I received an ARC of this book via Bonnier Books UK (Zaffre) and NetGalley in exchange for an honest review.
Everyone in Amy’s life seems to be getting married (or so Instagram tells her), and she feels like she’s falling behind.
So, when her boyfriend surprises her with a dream holiday to a mystery destination, she thinks this is it – he’s going to finally pop the Big Question. But the dream turns into a nightmare when she finds herself on the set of a Big Brother-style reality television show, The Shelf.
Along with five other women, Amy is dumped live on TV and must compete in a series of humiliating and obnoxious tasks in the hope of being crowned ‘The Keeper’. Will Amy’s time on the show make her realise there are worse things in life than being left on the shelf?
Though I’m only 22, my social media (at least the non blog related social media) is full of people settling down, getting engaged and starting (or adding to) a family and – as much as I try not to be bothered by it – I can’t help but feel like I’m behind everyone. The main character of Helly Acton’s The Shelf feels the same and then – just as she thinks she might be heading down the aisle – things take a strange, but entertaining turn.
Even though they are incredibly problematic, and I’d much rather watch something on Disney+, there’s no denying that reality TV is an interesting form of escapism. The reality TV format made an equally interesting premise for a book, in the form of a Big Brother-Love Island hybrid show called – what do you reckon ? – The Shelf! Amy starts the book thinking her boyfriend, Jamie (I couldn’t get over the fact their names rhymed), will ask her the Big Question but – as the show goes on – the book asks important questions about gender, relationships and what makes the perfect partner.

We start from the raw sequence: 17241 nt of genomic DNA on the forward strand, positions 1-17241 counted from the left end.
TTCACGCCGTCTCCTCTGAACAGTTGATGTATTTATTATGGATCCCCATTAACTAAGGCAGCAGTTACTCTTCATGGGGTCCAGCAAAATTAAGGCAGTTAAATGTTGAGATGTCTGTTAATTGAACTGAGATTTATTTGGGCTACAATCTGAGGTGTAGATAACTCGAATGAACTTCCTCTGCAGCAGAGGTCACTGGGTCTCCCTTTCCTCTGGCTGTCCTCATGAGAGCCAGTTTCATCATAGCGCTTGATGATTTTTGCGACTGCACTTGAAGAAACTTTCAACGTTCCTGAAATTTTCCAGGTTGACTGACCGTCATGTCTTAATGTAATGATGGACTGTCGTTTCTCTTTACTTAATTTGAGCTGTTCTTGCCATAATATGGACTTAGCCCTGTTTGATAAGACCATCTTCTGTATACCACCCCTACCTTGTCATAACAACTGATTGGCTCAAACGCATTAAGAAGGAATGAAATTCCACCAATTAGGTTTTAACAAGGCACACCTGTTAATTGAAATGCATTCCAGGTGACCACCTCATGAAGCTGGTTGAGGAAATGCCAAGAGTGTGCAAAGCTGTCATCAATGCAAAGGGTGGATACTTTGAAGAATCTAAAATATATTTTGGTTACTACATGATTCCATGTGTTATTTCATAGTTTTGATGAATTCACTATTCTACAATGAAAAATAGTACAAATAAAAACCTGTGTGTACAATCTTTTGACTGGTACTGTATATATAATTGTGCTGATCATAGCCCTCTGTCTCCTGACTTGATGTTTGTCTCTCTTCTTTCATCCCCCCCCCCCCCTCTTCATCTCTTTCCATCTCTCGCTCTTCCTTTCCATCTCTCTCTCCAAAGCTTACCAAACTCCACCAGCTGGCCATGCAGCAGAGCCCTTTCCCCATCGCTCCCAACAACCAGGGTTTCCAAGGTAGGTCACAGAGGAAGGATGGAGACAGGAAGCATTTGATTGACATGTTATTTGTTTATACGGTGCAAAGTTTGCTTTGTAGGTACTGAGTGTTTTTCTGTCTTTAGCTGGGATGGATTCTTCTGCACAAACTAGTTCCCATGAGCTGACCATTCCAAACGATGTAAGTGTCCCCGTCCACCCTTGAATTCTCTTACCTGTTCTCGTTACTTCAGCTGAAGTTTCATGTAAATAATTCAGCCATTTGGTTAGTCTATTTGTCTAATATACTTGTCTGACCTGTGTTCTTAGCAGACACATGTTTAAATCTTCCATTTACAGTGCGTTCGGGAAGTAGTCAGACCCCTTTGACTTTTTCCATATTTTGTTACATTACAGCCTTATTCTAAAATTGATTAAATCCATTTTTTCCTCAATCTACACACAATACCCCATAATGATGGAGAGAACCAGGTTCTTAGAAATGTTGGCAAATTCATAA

I’m glad that the book wasn’t just focused on the reality TV aspect. Though there were tasks, dramas and traditional reality TV cliches throughout, Amy and the other female character’s time on the show opens up very real debates and questions that were funny but they definitely had me a bit angry at times.
The book doesn’t just follow Amy but five other women who are exciting, captivating and all carrying their own baggage. I liked that Acton didn’t just make several other carbon copies of Amy – each character had their quirks, their flaws and their own voices which was refreshing to read.
Though I enjoyed the book, I felt like my interest waned towards the end. The ending wasn’t unexpected (I definitely had a feeling it’d end in a similar way), but I just didn’t feel as satisfied as I thought I would.
Even so, The Shelf is an enjoyable, easy read – perfect if we get a summer holiday this year (I’m crossing my fingers!).
The Shelf will be published on 9th July 2020.
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